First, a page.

One of the most rewarding things about living in an age where we see three to four big-budget superhero movies produced each and every year is that so much costumed content inevitably exhausts the easy stories to tell, forcing long-running franchises to dive into deeper narrative territory. What if right and wrong aren’t always the same thing to the same people? What if villains aren’t the most dangerous thing in a world of super powers, but it’s heroes? What if being somebody’s friend took a whole lot more than super powers? These questions and plenty more are what we come to fight over in Captain America: Civil War, the 13th installment of the Marvel Cinematic Universe and possibly the best hero vs. hero throwdown ever put on screen.
The story begins some time after the Avengers just barely saved the nation of Sokovia. After an Avengers mission goes wrong in Africa, the United Nations decides enough is enough and places all superheroes under its sole operational authority. Steve Rogers (Captain America) immediately sees a big problem with this, while Tony Stark (Iron Man) does not…in large part because he is the guy who created so much of the collateral damage the UN would like to minimize. Maybe Steve and Tony could have worked through their fundamental differences about all this, but soon a complication arises in the form of Bucky Barnes, Steve’s childhood friend. Long thought killed during WWII, Bucky was revived by the sinister group Hydra as a cybernetic assassin known as the Winter Soldier. Bucky is on the loose, and no longer under Hydra’s mind control. But when he is falsely blamed for a savage act of terrorism, Steve goes to Bucky’s defense, putting him in direct conflict with Tony. It’s all a step too far and soon the Earth’s two mightiest heroes square off in a battle that is about way more than who gets to call the shots for superheroes. Long-simmering tensions between Steve and Tony have finally hit the surface, and now a good chunk of the rest of the superhero community must choose sides.
With such a large cast of characters and winding storyline, Civil War feels more like an ersatz Avengers movie than a stand-alone project. That it succeeds so spectacularly, is primary evidence that what makes for a great superhero movie isn’t powers and punches. It’s characters we invest in. It is drama that we cannot bear to see inflicted upon those characters. And it is in earned moments that reward those willing to play a long game, narratively. For as big a story as Civil War is, it really comes down to an intimate, very finely aged conflict that we all knew was coming between a guy who must do what he feels is right versus a guy who must do what he feels is smart.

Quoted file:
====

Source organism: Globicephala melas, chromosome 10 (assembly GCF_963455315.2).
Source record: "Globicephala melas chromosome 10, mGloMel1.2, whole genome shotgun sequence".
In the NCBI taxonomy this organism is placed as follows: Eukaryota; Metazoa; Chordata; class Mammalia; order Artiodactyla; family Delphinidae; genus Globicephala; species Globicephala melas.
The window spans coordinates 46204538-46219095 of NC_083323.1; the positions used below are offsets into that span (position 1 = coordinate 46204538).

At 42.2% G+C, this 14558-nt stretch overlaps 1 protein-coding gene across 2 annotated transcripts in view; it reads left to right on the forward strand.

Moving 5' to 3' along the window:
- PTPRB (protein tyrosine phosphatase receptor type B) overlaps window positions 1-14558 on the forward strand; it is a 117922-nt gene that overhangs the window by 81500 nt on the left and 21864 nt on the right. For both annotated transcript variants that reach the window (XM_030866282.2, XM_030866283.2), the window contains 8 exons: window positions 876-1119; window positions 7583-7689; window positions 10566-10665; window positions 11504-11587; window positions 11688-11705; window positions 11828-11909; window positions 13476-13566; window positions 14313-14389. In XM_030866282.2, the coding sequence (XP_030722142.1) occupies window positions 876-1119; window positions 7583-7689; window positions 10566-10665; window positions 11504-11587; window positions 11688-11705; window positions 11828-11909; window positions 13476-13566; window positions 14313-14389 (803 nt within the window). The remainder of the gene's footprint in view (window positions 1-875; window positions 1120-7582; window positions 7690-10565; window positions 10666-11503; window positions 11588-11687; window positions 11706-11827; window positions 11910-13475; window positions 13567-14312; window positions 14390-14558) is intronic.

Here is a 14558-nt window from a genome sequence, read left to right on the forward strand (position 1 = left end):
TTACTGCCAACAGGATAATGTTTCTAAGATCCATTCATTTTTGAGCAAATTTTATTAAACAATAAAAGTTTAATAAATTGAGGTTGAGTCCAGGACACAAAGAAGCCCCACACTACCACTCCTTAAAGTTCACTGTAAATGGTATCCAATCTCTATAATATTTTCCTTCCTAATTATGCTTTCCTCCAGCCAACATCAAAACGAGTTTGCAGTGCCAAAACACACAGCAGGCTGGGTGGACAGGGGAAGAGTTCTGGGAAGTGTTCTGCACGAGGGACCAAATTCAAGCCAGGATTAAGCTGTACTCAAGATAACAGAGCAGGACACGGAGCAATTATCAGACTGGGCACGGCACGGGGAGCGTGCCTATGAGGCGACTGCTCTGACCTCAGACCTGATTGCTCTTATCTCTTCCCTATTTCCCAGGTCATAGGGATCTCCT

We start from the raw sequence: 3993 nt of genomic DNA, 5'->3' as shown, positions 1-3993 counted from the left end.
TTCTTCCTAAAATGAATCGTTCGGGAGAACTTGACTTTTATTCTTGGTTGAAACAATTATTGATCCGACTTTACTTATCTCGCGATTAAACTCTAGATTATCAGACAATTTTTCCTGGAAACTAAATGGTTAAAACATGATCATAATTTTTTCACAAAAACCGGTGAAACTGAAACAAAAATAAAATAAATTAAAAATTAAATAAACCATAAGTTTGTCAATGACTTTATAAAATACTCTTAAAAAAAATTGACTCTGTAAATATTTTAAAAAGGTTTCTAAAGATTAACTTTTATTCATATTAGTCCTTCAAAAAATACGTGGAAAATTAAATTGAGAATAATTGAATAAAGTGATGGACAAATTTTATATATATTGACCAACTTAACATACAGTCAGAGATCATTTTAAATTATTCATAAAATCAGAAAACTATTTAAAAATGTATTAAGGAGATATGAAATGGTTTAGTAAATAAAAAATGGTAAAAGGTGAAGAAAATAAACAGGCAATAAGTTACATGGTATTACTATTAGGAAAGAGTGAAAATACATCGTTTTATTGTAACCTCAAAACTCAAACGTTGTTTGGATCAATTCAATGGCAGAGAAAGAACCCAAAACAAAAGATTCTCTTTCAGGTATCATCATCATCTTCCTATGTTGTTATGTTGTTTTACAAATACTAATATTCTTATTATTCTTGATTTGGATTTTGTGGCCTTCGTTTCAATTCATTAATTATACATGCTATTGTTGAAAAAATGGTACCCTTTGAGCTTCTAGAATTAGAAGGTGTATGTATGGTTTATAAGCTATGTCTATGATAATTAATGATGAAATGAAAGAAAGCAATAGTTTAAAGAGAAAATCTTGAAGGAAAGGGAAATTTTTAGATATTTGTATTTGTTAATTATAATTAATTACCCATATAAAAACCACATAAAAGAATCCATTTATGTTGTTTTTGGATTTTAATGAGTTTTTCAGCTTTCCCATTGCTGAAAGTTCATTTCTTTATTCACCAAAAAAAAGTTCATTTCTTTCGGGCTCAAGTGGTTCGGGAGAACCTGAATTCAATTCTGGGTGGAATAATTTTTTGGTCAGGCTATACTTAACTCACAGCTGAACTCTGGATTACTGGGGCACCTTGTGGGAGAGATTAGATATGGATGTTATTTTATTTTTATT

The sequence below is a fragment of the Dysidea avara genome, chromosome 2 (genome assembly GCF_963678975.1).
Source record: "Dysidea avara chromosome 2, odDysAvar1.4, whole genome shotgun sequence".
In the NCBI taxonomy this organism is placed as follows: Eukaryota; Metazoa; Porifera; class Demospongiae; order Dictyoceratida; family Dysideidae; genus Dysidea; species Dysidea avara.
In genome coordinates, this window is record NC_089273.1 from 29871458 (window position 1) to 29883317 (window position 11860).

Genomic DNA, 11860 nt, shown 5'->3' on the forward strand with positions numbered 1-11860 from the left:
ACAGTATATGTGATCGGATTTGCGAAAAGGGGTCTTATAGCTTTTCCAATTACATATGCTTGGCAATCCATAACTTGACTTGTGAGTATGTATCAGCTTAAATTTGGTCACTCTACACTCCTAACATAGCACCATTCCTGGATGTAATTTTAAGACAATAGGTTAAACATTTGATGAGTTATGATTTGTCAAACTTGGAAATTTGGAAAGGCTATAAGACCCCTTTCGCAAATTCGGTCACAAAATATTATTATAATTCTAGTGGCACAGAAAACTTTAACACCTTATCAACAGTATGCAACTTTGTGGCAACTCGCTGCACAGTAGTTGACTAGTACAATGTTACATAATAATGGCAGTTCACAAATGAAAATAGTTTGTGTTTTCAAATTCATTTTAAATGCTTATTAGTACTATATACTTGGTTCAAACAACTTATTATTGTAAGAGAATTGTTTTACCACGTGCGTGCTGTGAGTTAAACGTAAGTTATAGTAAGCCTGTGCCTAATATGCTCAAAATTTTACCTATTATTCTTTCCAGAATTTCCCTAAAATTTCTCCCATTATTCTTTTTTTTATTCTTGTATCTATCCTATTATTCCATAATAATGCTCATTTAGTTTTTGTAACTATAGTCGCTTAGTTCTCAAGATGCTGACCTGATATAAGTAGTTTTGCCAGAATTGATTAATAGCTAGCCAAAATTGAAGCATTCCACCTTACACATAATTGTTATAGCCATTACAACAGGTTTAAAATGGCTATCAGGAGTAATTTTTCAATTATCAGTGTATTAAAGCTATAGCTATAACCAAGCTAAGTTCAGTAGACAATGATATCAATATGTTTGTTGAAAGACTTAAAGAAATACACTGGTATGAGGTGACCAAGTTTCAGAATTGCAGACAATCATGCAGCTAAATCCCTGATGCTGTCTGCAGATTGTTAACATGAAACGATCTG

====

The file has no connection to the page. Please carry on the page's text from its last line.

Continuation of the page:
Much of this movie’s most astonishing moments come in its action sequences. A massive super-brawl between both sides of the Avengers at a German airport is almost criminally crowd-pleasing, especially because it involves the long-awaited introduction of a certain friendly neighborhood wall-crawler, who manages to win more fans in his short time on screen than most heroes do in an entire movie. And this, after an equally enjoyable introduction to a certain Wakandan feline. What did we do to deserve so much in one movie? It didn’t even come out at Christmas.
And yet, that scene holds nothing on the movie’s climax, which begins as a battle between Captain America and Iron Man and somewhere along the line becomes a declaration of war between Steve Rogers and Tony Stark. Sure, it is a thrilling fight sequence, but what gives it true power is the ferocity with which two good men spill the ocean of bad blood between them. It hardly matters if you are Team Cap or Team Iron Man in this one. Some fights are lost by anyone who decides to take part.
And that is where Civil War’s moment truly reveals is power: not in its spectacular action, but in a moment of quiet satisfaction enjoyed by our villain, Helmut Zemo, who puts this whole story in motion. He knows only too well that in a world of heroes and villains, both are united by their unusual ability to export how they see things upon others. On some level, good and evil are just details, really. Good guys are just a whole lot better at hiding it.
His plan to destroy the world isn’t what the movie would have us believe all along. It is, instead, something far simpler and sophisticated. It is an act of purest revenge motivated purely by one’s own personal wounds, and which seeks merely to make one’s enemies hurt worse on the inside than they ever will on the outside. Zemo doesn’t want to destroy the world he lives in. He’s already given up on his own world. No, he wants to destroy the world that the heroes live in. And by the movie’s end, we realize that he has succeeded. It might not be as dramatic as a certain snap of the fingers, but it burns on a far deeper level to realize that the tragedy of Civil War isn’t that we see beloved heroes come to blows with each other. It’s that there was zero chance it would never happen. It just that one of the bad guys saw it first.
Perhaps that’s why the moment of truth comes right at the end. When, after Steve and Tony’s chasm seems impossible to bridge, Steve reaches out with a simple gesture of solidarity, a frank admission that he was wrong, a sincere proclamation that he should have had more faith in Tony, and above all, a humble apology. That’s true heroism for you. And that’s why Steve Rogers isn’t Captain America. It’s why Captain America is Steve Rogers.